Horses and horseracing were a lifelong love of Queen Elizabeth II, and with that came a long association with Newmarket.

The Queen started riding at the age of three when she took a lesson at a private riding school at Buckingham Palace Mews in January 1930.

Later in life, she owned a succession of horses and won every Classic except the Derby.

If one of her horses was running, the Queen would watch and become more and more animated.

She was known to sometimes jump up and down in excitement as the race progressed.

When her horse was first to cross the line, she was ecstatic.

Her first winner as monarch came at Newmarket, when Choir Boy, trained by Cecil Boyd-Rochfort and ridden by Harry Carr, won the Wilburton Handicap on May 13, 1952.

She went on to win both the 1000 Guineas and the 2000 Guineas at Newmarket.

Twenty-to-one longshot Pall Mall won the 2000 Guineas at Newmarket in 1958 and the Queen recorded another Classic success in 1974 when Highclere, ridden by Joe Mercer for Dick Hern, just held off Polygamy by a short head in the 1000 Guineas at Newmarket.

After these high points, her long association with the west Suffolk town continued.

Estimate, the horse who memorably brought joy to the Queen as she won the Queen the Gold Cup in 2013, was trained in Newmarket by Sir Michael Stoute.

This was the first time in the race’s 207-year history that it had been won by a reigning monarch.

Such was her significance to the sport and her lifetime commitment to racing, the Queen was recognised in October 2021, when she became the first entry into the Qipco British Champions Series Racing Hall of Fame under the ‘Special Contributor’ category.

Her racing manager, John Warren, spoke of the Queen’s “inner pride” at the invitation while adding her “fascination is unwavering and her pleasure derives from all of her horses – always accepting the outcome of their ability so gracefully”.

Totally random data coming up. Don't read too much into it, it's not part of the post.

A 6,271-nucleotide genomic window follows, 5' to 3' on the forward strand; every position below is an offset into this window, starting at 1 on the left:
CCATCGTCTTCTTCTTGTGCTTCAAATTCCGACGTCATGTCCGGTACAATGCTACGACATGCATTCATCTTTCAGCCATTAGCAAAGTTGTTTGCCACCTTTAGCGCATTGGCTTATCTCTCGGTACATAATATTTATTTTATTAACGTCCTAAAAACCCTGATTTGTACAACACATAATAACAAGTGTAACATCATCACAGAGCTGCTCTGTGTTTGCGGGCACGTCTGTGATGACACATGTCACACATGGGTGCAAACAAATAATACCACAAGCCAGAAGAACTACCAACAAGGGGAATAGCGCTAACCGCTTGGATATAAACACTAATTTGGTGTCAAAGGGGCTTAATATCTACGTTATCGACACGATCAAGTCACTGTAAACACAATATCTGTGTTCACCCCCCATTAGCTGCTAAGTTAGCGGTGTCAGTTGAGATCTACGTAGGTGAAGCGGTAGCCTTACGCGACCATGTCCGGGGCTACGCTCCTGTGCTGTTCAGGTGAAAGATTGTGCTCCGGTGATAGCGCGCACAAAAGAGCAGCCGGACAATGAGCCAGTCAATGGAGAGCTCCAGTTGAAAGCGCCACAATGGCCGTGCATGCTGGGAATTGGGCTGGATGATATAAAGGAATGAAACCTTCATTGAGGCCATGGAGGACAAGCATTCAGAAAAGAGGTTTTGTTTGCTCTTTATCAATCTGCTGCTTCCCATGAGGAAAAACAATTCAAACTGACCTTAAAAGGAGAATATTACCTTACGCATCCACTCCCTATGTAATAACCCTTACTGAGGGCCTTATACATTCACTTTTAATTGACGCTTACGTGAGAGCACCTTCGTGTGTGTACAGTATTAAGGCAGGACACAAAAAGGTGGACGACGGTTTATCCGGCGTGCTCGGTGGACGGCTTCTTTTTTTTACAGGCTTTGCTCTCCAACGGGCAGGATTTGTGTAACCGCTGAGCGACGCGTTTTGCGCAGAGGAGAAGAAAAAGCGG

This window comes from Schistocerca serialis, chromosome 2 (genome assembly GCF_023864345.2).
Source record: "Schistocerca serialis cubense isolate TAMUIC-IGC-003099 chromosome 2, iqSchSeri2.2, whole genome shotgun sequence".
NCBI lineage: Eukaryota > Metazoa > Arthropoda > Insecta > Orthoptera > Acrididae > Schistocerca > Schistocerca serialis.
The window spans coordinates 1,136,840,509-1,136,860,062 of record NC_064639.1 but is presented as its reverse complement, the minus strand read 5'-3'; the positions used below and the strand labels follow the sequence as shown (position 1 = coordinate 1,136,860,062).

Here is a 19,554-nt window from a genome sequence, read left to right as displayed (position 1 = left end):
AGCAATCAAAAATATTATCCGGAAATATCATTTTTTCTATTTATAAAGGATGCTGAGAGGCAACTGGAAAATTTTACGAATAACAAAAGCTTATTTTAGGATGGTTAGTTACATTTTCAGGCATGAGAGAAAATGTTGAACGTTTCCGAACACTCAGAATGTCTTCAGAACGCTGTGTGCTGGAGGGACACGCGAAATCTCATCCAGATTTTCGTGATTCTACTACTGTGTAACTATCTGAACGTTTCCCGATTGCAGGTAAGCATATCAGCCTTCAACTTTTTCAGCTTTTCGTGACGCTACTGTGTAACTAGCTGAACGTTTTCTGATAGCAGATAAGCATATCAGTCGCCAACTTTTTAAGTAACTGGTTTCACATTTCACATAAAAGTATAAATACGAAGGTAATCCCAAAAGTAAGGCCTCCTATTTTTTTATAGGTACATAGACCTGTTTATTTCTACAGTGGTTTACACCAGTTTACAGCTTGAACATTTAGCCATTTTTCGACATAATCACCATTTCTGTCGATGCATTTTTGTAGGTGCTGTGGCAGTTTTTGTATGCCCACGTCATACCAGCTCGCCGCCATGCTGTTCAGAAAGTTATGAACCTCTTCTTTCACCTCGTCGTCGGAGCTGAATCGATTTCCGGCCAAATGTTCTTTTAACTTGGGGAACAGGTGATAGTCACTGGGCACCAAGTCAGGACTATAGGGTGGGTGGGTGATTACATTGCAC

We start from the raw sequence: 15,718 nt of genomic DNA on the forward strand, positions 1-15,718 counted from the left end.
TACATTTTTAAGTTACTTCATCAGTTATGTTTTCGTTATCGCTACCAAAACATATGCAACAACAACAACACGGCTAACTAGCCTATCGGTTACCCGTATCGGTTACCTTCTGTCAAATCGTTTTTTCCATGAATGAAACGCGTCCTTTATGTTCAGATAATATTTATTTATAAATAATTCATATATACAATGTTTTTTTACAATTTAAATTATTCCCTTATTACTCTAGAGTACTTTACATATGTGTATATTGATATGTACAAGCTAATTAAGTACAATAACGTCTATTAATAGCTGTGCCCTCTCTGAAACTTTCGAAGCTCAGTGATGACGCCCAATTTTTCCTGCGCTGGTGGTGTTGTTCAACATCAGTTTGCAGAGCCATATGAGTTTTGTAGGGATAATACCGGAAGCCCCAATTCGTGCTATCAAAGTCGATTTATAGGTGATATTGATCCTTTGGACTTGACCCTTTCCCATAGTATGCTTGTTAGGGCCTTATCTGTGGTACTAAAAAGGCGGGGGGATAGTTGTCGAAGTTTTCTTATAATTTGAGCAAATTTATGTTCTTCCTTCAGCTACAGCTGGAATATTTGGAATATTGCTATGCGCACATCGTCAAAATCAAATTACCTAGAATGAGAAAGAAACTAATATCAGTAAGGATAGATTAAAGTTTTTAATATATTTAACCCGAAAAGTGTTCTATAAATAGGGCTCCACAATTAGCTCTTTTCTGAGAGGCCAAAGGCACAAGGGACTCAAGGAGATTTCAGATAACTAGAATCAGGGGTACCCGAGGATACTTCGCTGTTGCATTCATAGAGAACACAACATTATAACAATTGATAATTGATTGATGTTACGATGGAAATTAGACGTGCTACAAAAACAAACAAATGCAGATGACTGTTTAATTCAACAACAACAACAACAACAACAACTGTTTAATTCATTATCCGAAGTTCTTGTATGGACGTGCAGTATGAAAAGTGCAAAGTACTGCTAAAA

Queen Elizabeth's last visit to the town came in 2016 when she visited to open the National Horseracing Museum and unveiled a statute of herself with a mare and foal in Birdcage Walk.

Crowds turned out for the visit and waved flags as she proceeded in her Bentley down the High Street.

Eight-year-old Thomas Cotton, from Great Whelnetham, near Bury St Edmunds, who underwent brain surgery in 2012 after he was diagnosed with a rare form of epilepsy presented the Queen with a posy.

Crowds laid floral tributes at the statue in Birdcage Walk on Thursday night after news of the Queen's death spread.

Frankie Dettori, who rode over 50 winners for the Queen, said: "Though I am an Italian, I’ve lived in Newmarket for over 35 years – I’m part of the furniture – and always felt a huge sense of responsibility and pride riding for Her Majesty.

“Whenever you rode a winner for her, you could almost burst with pride. It was emotional at times.

“She had such a passion about racing and I was lucky enough to have so many conversations with her about the sport that we both loved.

“Her knowledge was vast and you could see the pleasure she got from talking about horses. I treasure the conversations I was very fortunate enough to have with her.

“She knew the form and could list generations of pedigrees without any reference to the studbook, and she knew the personalities and traits of every horse.

“Racing has lost its greatest friend. She was such a massive supporter of the sport, but more than that, the country’s loss will be immeasurable. It is a very sad day for everybody.

“Her Majesty served the country with such incredible dedication. She was a truly remarkable lady and I feel very privileged to have been in the company of such an amazing person.”

The Queen was also the patron of The Jockey Club.

Amy Starkey, the managing director of The Jockey Club's East Region, said: "The Queen’s love of the thoroughbred was one which spanned the length of her amazing life, and a profound and personal sense of loss is felt across the home of horseracing today.

"As an owner, she won both the 1000 and 2000 Guineas and visited here happily on many occasions, most recently in 2016. As the home of The Jockey Club, our teams here are reflecting upon all that our Patron contributed to British racing and breeding, and across Newmarket, many will be contemplating and paying their respects to a life which was defined by service, dedication and a love of the horse.”